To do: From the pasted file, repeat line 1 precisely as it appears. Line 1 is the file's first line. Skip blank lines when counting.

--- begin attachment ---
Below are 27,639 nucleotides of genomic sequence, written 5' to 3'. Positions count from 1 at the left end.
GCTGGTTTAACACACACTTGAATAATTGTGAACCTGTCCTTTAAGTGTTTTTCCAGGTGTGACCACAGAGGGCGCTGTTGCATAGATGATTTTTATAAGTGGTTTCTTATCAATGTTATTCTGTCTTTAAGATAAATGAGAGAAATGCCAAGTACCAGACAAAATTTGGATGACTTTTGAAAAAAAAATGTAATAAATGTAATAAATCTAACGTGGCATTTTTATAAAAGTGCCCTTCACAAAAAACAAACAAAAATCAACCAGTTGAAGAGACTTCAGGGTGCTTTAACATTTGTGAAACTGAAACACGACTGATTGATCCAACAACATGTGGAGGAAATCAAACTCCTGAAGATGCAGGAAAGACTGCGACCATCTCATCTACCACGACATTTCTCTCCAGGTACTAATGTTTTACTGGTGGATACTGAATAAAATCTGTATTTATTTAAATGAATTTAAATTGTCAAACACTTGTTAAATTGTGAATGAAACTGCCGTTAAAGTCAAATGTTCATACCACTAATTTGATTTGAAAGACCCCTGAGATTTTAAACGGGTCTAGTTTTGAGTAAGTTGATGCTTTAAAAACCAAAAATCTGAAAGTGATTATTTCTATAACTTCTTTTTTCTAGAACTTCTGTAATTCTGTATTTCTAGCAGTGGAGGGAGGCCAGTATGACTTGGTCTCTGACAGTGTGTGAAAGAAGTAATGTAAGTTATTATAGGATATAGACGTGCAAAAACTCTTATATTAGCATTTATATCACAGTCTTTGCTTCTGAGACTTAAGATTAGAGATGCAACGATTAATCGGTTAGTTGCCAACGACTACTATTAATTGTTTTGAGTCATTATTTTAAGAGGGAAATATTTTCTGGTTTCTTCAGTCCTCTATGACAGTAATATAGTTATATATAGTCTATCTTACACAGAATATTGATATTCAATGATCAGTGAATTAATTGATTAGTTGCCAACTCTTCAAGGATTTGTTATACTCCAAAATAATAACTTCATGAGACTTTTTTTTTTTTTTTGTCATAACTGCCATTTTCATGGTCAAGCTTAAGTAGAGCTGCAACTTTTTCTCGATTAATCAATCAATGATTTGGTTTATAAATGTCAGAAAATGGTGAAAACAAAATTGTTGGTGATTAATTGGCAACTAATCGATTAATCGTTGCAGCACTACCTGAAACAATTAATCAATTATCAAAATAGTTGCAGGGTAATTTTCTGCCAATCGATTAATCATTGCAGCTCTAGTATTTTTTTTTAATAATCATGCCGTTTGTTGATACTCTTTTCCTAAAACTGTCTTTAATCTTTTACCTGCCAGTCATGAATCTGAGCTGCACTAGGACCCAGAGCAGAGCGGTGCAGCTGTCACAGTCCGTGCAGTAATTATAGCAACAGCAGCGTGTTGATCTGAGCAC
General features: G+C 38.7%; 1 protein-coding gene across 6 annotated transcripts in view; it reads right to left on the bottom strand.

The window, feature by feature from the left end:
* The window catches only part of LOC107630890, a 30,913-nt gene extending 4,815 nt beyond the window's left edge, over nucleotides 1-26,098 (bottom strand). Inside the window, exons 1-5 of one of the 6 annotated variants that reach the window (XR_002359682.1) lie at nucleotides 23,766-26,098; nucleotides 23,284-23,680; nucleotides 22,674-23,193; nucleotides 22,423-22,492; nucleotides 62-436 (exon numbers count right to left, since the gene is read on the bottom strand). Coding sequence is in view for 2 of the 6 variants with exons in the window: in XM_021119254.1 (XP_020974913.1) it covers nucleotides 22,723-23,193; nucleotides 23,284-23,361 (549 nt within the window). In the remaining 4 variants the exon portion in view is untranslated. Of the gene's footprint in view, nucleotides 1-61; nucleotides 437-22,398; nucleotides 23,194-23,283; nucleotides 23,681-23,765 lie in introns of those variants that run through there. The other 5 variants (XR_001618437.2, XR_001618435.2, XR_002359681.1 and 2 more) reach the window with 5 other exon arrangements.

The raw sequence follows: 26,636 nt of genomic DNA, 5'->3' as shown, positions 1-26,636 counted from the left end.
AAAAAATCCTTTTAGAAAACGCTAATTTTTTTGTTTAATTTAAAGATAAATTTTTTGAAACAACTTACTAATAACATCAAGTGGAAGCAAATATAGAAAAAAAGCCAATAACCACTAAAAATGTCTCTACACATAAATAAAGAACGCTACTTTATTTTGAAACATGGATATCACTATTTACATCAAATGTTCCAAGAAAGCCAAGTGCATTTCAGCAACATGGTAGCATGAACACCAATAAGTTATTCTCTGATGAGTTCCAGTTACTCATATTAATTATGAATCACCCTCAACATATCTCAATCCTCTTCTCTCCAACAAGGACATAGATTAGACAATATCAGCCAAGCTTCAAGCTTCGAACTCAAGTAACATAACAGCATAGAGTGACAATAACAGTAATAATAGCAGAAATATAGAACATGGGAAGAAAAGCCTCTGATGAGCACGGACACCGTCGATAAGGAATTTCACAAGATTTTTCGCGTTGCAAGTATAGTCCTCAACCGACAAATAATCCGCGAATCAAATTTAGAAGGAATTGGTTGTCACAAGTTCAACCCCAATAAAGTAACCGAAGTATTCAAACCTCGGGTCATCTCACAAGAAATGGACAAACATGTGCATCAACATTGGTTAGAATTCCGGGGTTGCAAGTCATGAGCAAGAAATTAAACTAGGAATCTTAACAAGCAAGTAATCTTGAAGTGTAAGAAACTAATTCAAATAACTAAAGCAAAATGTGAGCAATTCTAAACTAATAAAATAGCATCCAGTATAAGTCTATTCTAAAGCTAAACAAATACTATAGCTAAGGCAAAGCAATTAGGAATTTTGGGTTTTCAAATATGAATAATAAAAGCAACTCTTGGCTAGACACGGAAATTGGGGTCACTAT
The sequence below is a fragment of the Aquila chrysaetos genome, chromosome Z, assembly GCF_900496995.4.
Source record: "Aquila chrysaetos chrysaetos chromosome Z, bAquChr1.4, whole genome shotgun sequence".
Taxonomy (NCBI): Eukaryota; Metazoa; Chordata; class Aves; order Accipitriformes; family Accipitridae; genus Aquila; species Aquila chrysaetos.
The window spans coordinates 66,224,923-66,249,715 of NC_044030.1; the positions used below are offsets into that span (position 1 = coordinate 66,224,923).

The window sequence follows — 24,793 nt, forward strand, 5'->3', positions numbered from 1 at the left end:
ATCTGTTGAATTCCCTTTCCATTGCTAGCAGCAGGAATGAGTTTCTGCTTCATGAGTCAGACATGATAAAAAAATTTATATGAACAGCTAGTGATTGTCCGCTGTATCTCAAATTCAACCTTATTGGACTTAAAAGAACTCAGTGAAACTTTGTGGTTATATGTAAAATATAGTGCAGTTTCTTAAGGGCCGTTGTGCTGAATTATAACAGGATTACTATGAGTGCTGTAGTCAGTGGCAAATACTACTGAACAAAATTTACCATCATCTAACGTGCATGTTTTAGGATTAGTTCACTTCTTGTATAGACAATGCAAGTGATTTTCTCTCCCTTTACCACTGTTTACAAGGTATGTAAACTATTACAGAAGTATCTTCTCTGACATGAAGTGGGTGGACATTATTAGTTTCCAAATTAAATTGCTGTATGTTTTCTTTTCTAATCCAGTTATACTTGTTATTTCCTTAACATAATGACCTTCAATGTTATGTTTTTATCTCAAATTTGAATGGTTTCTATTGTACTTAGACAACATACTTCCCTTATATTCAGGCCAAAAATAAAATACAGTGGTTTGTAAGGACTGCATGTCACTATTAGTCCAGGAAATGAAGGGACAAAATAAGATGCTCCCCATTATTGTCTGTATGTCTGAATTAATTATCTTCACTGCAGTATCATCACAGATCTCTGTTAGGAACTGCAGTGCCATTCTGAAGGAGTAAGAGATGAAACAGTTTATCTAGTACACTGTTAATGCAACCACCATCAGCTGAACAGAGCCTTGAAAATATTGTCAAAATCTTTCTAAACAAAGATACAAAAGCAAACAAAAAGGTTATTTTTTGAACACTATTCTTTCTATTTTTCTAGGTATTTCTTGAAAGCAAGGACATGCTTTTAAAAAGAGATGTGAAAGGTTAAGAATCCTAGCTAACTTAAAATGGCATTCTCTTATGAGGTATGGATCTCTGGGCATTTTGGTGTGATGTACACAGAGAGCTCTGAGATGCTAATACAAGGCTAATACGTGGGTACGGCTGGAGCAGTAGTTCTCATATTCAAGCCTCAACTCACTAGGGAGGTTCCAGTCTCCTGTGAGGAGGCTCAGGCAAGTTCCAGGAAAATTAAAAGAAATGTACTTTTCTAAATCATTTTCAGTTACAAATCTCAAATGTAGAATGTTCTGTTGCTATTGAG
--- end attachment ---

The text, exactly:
Below are 27,639 nucleotides of genomic sequence, written 5' to 3'. Positions count from 1 at the left end.